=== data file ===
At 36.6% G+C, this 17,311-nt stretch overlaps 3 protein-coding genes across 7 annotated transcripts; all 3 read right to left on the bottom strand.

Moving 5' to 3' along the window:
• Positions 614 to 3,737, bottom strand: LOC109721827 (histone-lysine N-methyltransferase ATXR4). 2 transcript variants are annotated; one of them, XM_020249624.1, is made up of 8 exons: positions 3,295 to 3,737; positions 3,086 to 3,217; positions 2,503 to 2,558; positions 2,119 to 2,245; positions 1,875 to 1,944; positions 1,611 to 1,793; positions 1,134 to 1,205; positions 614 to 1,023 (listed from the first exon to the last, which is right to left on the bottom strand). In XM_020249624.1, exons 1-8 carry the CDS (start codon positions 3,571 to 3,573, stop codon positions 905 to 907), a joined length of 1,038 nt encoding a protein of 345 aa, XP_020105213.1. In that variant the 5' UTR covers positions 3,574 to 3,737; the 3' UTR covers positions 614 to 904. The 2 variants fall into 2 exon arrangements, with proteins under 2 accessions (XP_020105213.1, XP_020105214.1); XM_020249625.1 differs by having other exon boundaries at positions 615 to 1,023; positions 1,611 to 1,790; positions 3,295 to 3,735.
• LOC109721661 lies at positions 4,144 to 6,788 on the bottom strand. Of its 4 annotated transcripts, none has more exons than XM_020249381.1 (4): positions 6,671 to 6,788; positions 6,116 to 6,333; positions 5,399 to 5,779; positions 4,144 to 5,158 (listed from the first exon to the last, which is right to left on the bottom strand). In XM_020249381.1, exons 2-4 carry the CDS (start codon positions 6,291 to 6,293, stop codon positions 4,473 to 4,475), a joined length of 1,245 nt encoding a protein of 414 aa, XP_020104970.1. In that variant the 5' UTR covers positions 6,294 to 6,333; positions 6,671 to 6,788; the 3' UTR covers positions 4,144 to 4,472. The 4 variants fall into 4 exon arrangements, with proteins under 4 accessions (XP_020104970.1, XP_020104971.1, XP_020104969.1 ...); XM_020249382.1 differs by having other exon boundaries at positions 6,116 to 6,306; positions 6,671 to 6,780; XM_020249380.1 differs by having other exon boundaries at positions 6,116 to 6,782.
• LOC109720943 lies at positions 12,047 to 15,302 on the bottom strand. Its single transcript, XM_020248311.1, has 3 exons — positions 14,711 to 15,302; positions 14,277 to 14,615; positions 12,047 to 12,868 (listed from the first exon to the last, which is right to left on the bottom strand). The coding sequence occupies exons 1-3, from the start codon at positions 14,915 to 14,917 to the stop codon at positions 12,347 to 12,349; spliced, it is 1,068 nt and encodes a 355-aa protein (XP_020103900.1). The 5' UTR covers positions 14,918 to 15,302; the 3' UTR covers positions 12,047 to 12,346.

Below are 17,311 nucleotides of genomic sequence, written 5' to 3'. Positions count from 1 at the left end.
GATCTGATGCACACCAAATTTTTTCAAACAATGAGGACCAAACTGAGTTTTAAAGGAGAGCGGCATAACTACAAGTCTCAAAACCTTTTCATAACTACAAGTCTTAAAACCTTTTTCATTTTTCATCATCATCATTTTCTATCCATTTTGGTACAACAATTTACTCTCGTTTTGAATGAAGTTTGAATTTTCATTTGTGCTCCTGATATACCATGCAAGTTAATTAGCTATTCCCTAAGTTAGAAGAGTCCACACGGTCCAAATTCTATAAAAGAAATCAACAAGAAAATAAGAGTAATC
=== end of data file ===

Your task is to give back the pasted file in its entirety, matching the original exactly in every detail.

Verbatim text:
At 36.6% G+C, this 17,311-nt stretch overlaps 3 protein-coding genes across 7 annotated transcripts; all 3 read right to left on the bottom strand.

Moving 5' to 3' along the window:
• Positions 614 to 3,737, bottom strand: LOC109721827 (histone-lysine N-methyltransferase ATXR4). 2 transcript variants are annotated; one of them, XM_020249624.1, is made up of 8 exons: positions 3,295 to 3,737; positions 3,086 to 3,217; positions 2,503 to 2,558; positions 2,119 to 2,245; positions 1,875 to 1,944; positions 1,611 to 1,793; positions 1,134 to 1,205; positions 614 to 1,023 (listed from the first exon to the last, which is right to left on the bottom strand). In XM_020249624.1, exons 1-8 carry the CDS (start codon positions 3,571 to 3,573, stop codon positions 905 to 907), a joined length of 1,038 nt encoding a protein of 345 aa, XP_020105213.1. In that variant the 5' UTR covers positions 3,574 to 3,737; the 3' UTR covers positions 614 to 904. The 2 variants fall into 2 exon arrangements, with proteins under 2 accessions (XP_020105213.1, XP_020105214.1); XM_020249625.1 differs by having other exon boundaries at positions 615 to 1,023; positions 1,611 to 1,790; positions 3,295 to 3,735.
• LOC109721661 lies at positions 4,144 to 6,788 on the bottom strand. Of its 4 annotated transcripts, none has more exons than XM_020249381.1 (4): positions 6,671 to 6,788; positions 6,116 to 6,333; positions 5,399 to 5,779; positions 4,144 to 5,158 (listed from the first exon to the last, which is right to left on the bottom strand). In XM_020249381.1, exons 2-4 carry the CDS (start codon positions 6,291 to 6,293, stop codon positions 4,473 to 4,475), a joined length of 1,245 nt encoding a protein of 414 aa, XP_020104970.1. In that variant the 5' UTR covers positions 6,294 to 6,333; positions 6,671 to 6,788; the 3' UTR covers positions 4,144 to 4,472. The 4 variants fall into 4 exon arrangements, with proteins under 4 accessions (XP_020104970.1, XP_020104971.1, XP_020104969.1 ...); XM_020249382.1 differs by having other exon boundaries at positions 6,116 to 6,306; positions 6,671 to 6,780; XM_020249380.1 differs by having other exon boundaries at positions 6,116 to 6,782.
• LOC109720943 lies at positions 12,047 to 15,302 on the bottom strand. Its single transcript, XM_020248311.1, has 3 exons — positions 14,711 to 15,302; positions 14,277 to 14,615; positions 12,047 to 12,868 (listed from the first exon to the last, which is right to left on the bottom strand). The coding sequence occupies exons 1-3, from the start codon at positions 14,915 to 14,917 to the stop codon at positions 12,347 to 12,349; spliced, it is 1,068 nt and encodes a 355-aa protein (XP_020103900.1). The 5' UTR covers positions 14,918 to 15,302; the 3' UTR covers positions 12,047 to 12,346.

Below are 17,311 nucleotides of genomic sequence, written 5' to 3'. Positions count from 1 at the left end.
GATCTGATGCACACCAAATTTTTTCAAACAATGAGGACCAAACTGAGTTTTAAAGGAGAGCGGCATAACTACAAGTCTCAAAACCTTTTCATAACTACAAGTCTTAAAACCTTTTTCATTTTTCATCATCATCATTTTCTATCCATTTTGGTACAACAATTTACTCTCGTTTTGAATGAAGTTTGAATTTTCATTTGTGCTCCTGATATACCATGCAAGTTAATTAGCTATTCCCTAAGTTAGAAGAGTCCACACGGTCCAAATTCTATAAAAGAAATCAACAAGAAAATAAGAGTAATC